Monday, June 13, 2011
The Supreme Court ruled today in Nevada Commission on Ethics v. Carrigan that a legislative vote is not protected speech under the First Amendment and that a state recusal statute therefore did not violate the Constitution.
The ruling leaves untouched the widespread practice in states and Congress to require legislators to recuse themselves from voting when they have a conflict of interest. The Nevada law at issue here reached farther than most--perhaps any--other recusal law. And so the ruling, unanimous on the core holding that recusal laws do not violate the First Amendment, gives wide latitude to states and Congress in their efforts to enact and enforce aggressive and expansive recusal laws.
The case involved Nevada's Ethics in Government Law, which requires public officials to recuse themselves from voting on, or advocating the passage of or failure of, "a matter with respect to which the independence of judgment of a reasonable person in his situation would be materially affected by . . . [h]is commitment in a private capacity to the interests of others." Under the Law, such commitment includes, e.g., a member of the officer's household or the officer's relative and--at issue here--"[a]ny other commitment or relationship that is substantially similar."
Petitioner Michael Carrigan was an elected member of the Sparks City Council. As a Commissioner, Carrigan voted to approve an application for a hotel and casino project, the "Lazy 8." But, as it turned out, Carrigan's long-time friend and campaign manager, Carlos Vasquez, was a paid consultant for the Red Hawk Land Company, which proposed the Lazy 8 project and would benefit from it. Thus the conflict.
Before the vote, Carrigan consulted with the City Attorney, who advised him that disclosing the relationship would satisfy his obligations under the Law and that he could go ahead and vote on the measure. But after Carrigan voted, the Nevada Commission on Ethics initiated an investigation and found that Carrigan violated the Law.
Carrigan sued in state court, arguing that the Law violate the First Amendment. A divided Nevada Supreme Court agreed, applied strict scrutiny, and ruled the Law unconstitutionally overbroad.
The Supreme Court reversed. In a unanimous opinion by Justice Scalia, the Court held that the Law did not violate the Speech Clause in the First Amendment. All but Justice Alito joined Justice Scalia's opinion that Carrigan's legislative vote wasn't even protected speech; Justice Alito concurred in part and concurred in the judgment, but wrote that Carrigan's legislative vote was speech (but that the Law did not violate the First Amendment).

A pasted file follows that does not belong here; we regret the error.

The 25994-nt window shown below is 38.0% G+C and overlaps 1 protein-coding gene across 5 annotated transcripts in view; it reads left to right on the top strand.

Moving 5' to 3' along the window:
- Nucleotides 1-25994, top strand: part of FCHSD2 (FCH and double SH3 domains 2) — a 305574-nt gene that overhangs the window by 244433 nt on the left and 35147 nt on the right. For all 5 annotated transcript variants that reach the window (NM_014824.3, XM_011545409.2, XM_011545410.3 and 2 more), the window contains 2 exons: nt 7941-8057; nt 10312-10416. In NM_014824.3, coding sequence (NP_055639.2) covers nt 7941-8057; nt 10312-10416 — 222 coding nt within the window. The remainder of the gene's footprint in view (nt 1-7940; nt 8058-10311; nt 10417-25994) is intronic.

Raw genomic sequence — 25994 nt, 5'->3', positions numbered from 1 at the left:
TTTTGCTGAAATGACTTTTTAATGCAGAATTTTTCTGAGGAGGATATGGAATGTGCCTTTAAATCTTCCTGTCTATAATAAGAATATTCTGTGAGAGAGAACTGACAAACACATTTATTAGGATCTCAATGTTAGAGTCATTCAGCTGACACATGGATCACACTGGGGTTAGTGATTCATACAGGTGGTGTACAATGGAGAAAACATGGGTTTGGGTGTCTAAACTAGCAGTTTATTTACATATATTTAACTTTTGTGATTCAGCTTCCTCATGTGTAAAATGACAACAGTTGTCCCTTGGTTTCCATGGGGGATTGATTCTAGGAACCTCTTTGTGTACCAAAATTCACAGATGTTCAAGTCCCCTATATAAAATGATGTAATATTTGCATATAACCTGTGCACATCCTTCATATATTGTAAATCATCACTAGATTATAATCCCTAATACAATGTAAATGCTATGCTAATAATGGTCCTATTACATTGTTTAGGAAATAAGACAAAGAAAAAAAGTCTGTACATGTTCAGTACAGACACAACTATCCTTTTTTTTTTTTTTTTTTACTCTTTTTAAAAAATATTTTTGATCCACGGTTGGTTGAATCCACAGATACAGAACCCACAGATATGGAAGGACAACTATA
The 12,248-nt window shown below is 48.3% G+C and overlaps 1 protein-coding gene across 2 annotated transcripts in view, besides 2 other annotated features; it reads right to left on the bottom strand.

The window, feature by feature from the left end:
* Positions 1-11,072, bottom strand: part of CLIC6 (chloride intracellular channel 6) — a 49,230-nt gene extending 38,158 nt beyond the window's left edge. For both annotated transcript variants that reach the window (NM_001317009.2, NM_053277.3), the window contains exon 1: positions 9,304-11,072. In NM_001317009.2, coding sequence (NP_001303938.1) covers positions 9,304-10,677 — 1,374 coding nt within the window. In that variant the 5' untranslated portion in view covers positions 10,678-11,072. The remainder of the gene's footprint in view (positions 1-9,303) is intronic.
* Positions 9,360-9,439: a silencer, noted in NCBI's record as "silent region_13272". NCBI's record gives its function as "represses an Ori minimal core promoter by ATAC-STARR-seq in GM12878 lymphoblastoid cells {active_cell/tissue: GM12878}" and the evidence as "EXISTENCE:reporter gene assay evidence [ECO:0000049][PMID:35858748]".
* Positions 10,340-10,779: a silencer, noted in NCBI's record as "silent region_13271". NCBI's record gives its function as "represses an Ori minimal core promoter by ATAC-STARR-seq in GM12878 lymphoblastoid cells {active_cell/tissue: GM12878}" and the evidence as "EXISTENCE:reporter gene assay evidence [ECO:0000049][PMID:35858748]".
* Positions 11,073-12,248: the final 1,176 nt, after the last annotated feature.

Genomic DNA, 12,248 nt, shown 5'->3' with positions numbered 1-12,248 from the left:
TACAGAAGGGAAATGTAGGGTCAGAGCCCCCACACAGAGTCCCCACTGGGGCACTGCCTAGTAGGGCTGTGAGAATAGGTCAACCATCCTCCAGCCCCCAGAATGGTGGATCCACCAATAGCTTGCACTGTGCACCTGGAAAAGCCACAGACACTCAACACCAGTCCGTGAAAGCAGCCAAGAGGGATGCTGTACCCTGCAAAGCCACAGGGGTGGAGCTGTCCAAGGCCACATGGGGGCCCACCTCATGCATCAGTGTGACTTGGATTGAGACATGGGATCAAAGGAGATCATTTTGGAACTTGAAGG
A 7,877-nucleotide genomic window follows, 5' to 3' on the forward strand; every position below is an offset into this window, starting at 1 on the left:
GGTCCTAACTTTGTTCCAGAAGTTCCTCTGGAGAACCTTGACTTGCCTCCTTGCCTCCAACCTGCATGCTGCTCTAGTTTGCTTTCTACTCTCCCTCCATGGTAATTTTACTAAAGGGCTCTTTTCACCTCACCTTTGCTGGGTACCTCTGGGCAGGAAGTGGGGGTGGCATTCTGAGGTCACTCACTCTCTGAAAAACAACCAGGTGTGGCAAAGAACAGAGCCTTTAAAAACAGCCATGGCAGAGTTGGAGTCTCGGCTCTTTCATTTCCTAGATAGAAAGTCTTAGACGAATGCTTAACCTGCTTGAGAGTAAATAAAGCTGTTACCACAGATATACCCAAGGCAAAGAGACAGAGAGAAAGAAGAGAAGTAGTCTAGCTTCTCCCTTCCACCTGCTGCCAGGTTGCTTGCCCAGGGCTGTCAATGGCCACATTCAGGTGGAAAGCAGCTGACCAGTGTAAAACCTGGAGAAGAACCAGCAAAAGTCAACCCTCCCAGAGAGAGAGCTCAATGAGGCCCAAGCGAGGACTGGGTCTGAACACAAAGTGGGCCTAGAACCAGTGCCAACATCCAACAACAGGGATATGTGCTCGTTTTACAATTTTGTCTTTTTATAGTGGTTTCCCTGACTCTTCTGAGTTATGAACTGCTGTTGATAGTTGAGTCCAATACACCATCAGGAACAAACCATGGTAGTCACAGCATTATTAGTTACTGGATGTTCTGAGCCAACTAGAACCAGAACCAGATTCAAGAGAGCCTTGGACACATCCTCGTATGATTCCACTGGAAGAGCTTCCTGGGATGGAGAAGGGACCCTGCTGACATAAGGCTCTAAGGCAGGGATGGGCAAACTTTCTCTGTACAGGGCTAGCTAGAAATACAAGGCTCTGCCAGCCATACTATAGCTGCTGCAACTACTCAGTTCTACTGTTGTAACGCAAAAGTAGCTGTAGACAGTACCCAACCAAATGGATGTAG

Justice Scalia wrote that early congressional recusal laws and rules--including laws and rules that were in place when Congress voted on the First Amendment--along with the absence of any objection to such laws on speech grounds suggest that recusal laws are consistent with the First Amendment. Moreover, states have a long tradition of enacting recusal laws.
Justice Scalia wrote that Carrigan's vote wasn't speech, because he was simply channeling the will of his constituents (and not engaging in an independent expressive act):
[A] legislator's vote is the commitment of his apportioned share of the legislature's power to the passage or defeat of a particular proposal. The legislative power thus committed is not personal to the legislator but belongs to the people; the legislator has no personal right to it. . . . In this respect, voting by a legislator is different from voting by a citizen. While "a voter's franchise is a personal right," "[t]he procedures for voting in legislative assemblies . . . pertain to legislators not as individuals but as political representatives executing the legislative process.
Op. at 8.
Justice Alito concurred in the judgment, but disagreed that a legislative vote isn't speech. Referencing Doe v. Reed (2010), holding that disclosure of signatures on referendum petitions does not violate the First Amendment, Justice Alito wrote,
Just as the act of signing a petition is not deprived of its expressive character when the signature is given legal consequences, the act of voting is not drained of its expressive content when the vote has a legal effect. If an ordinary citizen casts a vote in a straw poll on an important proposal pending before a legislative body, that act indisputably constitutes a form of speech. If a member of the legislative body chooses to vote in the same straw poll, the legislator's act is no less expressive than that of an ordinary citizen. And if the legislator then votes on the measure in the legislative chamber, the expressive character of that vote is not eliminated simply because it may affect the outcome of the legislative process.
Op. at 3 (op. of Justice Alito). But Justice Alito came to the same result as the others--that the recusal law did not violate the First Amendment--because of Justice Scalia's evidence from early Congresses and from state practices.
Justice Kennedy concurred with Justice Scalia's opinion but wrote separately to warn that the Nevada Law could be applied to restrict or to chill protected speech and association. But the problems he raised were not before the Court.
[Image: Sparks City Hall, City of Sparks web-site]